A new study by the Chronicle of Philanthropy indicates that the middle class gives a materially larger share of their discretionary income to charity than wealthier households. As a wealth manager, it’s something I’ve noticed over the years as well. Some of the reasons for this may include:
- Empathy can be harder when you’re affluent. As we earn more, we generally move into nicer neighborhoods and send our kids to better schools. As this happens, we are more removed from those that are financially struggling in our daily life.
- Relativism. When we move into that more expensive neighborhood, we are surrounded by people that have more than us and we feel less well off.
- Our tax returns might show larger incomes, but we haven’t emotionally made the switch – we still feel like we aren’t that wealthy.
- There’s much more to lose than when we had less, so we are more cautious about reducing the net worth we worked so hard to build.
- The presence of “affluenza,” defined by the authors of the book bearing this name as “a painful, contagious, socially-transmitted condition of overload, debt, anxiety and waste resulting from the dogged pursuit of more.”
If any of these apply, I encourage you to take a step back and consider what living more generously might do for you. We have all experienced the positive emotional impact that comes with giving, but studies are suggesting it might even be good for your physical health. Another benefit I’ve experienced is giving to others results in more personal freedom. My mental focus shifts as I think less about myself and more about someone that needs help – and suddenly, that new thing I can’t seem to live without has far less control over me.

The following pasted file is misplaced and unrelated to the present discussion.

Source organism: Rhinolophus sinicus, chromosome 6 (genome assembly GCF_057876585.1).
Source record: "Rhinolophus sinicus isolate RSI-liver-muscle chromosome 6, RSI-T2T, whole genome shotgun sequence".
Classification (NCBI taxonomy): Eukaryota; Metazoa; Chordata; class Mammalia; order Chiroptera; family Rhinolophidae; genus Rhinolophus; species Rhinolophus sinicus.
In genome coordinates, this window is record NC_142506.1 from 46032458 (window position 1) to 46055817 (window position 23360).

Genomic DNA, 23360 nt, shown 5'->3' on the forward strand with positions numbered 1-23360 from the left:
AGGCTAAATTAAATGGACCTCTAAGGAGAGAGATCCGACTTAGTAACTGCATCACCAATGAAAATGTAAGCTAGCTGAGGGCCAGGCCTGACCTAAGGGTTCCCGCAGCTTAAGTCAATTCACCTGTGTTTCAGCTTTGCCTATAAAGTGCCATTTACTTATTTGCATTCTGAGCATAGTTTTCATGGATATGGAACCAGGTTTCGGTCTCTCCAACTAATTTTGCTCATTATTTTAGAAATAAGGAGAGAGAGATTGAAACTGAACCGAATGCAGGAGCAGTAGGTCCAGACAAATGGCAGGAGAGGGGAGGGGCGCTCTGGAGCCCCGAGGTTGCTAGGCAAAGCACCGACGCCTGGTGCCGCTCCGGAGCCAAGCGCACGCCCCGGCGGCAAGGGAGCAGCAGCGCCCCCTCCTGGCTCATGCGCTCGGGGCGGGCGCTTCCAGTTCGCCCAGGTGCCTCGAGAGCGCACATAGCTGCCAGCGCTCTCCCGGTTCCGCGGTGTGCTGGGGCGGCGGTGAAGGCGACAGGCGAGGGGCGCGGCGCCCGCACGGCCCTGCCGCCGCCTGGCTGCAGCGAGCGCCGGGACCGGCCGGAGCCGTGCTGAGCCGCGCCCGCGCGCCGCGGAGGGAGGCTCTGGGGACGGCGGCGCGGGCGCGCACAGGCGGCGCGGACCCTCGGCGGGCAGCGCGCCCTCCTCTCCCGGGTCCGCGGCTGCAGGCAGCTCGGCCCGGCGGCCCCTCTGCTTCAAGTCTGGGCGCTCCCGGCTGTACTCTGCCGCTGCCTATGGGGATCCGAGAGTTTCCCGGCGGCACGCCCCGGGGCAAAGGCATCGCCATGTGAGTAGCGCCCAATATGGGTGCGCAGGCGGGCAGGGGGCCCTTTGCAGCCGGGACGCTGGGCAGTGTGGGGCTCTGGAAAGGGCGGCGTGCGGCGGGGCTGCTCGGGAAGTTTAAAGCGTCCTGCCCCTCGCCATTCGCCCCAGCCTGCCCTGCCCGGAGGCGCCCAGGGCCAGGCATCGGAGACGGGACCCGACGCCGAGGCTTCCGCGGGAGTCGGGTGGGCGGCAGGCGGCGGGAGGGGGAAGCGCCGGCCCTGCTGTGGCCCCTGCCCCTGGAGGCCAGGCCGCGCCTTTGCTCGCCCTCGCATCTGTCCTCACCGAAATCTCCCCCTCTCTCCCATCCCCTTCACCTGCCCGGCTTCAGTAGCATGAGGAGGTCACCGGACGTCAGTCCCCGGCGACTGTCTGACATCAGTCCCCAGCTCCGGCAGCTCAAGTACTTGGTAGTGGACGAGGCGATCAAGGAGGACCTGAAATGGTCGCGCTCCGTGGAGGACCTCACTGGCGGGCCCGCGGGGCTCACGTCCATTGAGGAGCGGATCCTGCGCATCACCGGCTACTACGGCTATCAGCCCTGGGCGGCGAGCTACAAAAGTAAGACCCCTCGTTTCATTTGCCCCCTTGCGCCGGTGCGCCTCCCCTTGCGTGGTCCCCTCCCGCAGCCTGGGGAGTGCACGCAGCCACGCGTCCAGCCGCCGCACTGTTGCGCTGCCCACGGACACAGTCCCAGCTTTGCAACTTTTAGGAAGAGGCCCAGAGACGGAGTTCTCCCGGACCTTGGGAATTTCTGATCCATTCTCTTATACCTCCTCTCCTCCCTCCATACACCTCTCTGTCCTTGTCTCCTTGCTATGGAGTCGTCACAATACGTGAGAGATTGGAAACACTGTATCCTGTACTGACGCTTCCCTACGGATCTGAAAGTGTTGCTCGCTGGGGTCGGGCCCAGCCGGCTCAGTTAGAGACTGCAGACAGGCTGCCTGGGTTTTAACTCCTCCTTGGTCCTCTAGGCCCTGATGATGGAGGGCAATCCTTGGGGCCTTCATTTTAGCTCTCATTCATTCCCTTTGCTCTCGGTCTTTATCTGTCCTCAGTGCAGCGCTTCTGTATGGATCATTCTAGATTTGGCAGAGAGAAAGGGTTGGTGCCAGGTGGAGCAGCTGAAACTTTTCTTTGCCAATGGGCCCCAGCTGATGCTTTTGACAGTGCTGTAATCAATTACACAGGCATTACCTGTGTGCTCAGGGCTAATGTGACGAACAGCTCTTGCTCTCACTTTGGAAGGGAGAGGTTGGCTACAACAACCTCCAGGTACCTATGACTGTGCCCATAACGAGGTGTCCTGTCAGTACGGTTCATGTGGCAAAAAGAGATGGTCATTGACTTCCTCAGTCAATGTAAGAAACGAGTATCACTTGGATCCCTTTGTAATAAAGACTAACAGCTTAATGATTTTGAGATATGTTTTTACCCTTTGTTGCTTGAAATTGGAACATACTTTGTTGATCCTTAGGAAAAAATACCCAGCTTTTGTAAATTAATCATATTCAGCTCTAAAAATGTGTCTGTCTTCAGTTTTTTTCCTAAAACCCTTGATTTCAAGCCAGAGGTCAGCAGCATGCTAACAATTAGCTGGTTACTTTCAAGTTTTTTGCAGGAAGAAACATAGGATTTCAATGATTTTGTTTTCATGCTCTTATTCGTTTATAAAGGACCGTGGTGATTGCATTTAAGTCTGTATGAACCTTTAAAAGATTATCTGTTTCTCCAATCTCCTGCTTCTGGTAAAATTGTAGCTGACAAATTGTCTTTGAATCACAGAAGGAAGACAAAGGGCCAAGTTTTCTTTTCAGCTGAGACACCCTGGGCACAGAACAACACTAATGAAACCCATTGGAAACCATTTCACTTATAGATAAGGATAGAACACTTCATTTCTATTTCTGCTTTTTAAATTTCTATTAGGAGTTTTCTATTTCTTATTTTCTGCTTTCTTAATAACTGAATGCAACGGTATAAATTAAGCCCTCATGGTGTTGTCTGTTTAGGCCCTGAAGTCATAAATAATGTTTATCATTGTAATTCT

Some steps you can take to live more generously now:
- Spend more time outside your normal circles – perhaps volunteer at a food bank, tutor a foster child, or take a volunteer family vacation to a poor area of the world.
- The next time you catch yourself trying to keep up with the Joneses, go to this calculator to remind yourself how well you are doing.
- Look for opportunities to be more generous in daily life –with your co-workers, family, or friends. This could be taking over a household chore, driving a friend to the airport, visiting someone in the hospital, or just giving that hurried person at the grocery store your place in line.
- Consider doubling your normal financial giving for one year and see how it goes.
I don’t profess to have the answers but I can speak with authority in terms of struggling with all the issues mentioned above. I’m planning to live this year much more generously than last year and I’ll report back on how it went. What will you do to live life more generously?